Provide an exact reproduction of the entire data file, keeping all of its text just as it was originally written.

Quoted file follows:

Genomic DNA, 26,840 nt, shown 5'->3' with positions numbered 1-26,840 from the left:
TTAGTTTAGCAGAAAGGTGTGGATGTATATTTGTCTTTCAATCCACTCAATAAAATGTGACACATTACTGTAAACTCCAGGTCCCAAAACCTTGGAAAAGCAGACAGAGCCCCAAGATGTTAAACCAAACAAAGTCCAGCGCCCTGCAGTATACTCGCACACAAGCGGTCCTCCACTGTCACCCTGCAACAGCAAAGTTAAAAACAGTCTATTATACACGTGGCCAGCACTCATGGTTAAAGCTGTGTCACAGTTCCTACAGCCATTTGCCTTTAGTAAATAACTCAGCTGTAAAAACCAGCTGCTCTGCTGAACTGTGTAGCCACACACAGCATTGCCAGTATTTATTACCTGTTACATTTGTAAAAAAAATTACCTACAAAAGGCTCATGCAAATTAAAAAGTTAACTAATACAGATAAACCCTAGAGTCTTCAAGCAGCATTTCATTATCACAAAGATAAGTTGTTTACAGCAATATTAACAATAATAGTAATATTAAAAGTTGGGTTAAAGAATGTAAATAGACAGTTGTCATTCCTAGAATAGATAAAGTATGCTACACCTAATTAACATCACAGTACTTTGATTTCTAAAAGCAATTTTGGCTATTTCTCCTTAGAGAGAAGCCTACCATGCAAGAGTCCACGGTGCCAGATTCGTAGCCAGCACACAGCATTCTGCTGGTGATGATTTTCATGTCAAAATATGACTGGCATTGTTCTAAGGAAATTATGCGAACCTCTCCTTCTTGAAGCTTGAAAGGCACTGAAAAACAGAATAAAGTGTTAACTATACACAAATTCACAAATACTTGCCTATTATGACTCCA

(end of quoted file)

Genomic DNA, 26,840 nt, shown 5'->3' with positions numbered 1-26,840 from the left:
TTAGTTTAGCAGAAAGGTGTGGATGTATATTTGTCTTTCAATCCACTCAATAAAATGTGACACATTACTGTAAACTCCAGGTCCCAAAACCTTGGAAAAGCAGACAGAGCCCCAAGATGTTAAACCAAACAAAGTCCAGCGCCCTGCAGTATACTCGCACACAAGCGGTCCTCCACTGTCACCCTGCAACAGCAAAGTTAAAAACAGTCTATTATACACGTGGCCAGCACTCATGGTTAAAGCTGTGTCACAGTTCCTACAGCCATTTGCCTTTAGTAAATAACTCAGCTGTAAAAACCAGCTGCTCTGCTGAACTGTGTAGCCACACACAGCATTGCCAGTATTTATTACCTGTTACATTTGTAAAAAAAATTACCTACAAAAGGCTCATGCAAATTAAAAAGTTAACTAATACAGATAAACCCTAGAGTCTTCAAGCAGCATTTCATTATCACAAAGATAAGTTGTTTACAGCAATATTAACAATAATAGTAATATTAAAAGTTGGGTTAAAGAATGTAAATAGACAGTTGTCATTCCTAGAATAGATAAAGTATGCTACACCTAATTAACATCACAGTACTTTGATTTCTAAAAGCAATTTTGGCTATTTCTCCTTAGAGAGAAGCCTACCATGCAAGAGTCCACGGTGCCAGATTCGTAGCCAGCACACAGCATTCTGCTGGTGATGATTTTCATGTCAAAATATGACTGGCATTGTTCTAAGGAAATTATGCGAACCTCTCCTTCTTGAAGCTTGAAAGGCACTGAAAAACAGAATAAAGTGTTAACTATACACAAATTCACAAATACTTGCCTATTATGACTCCA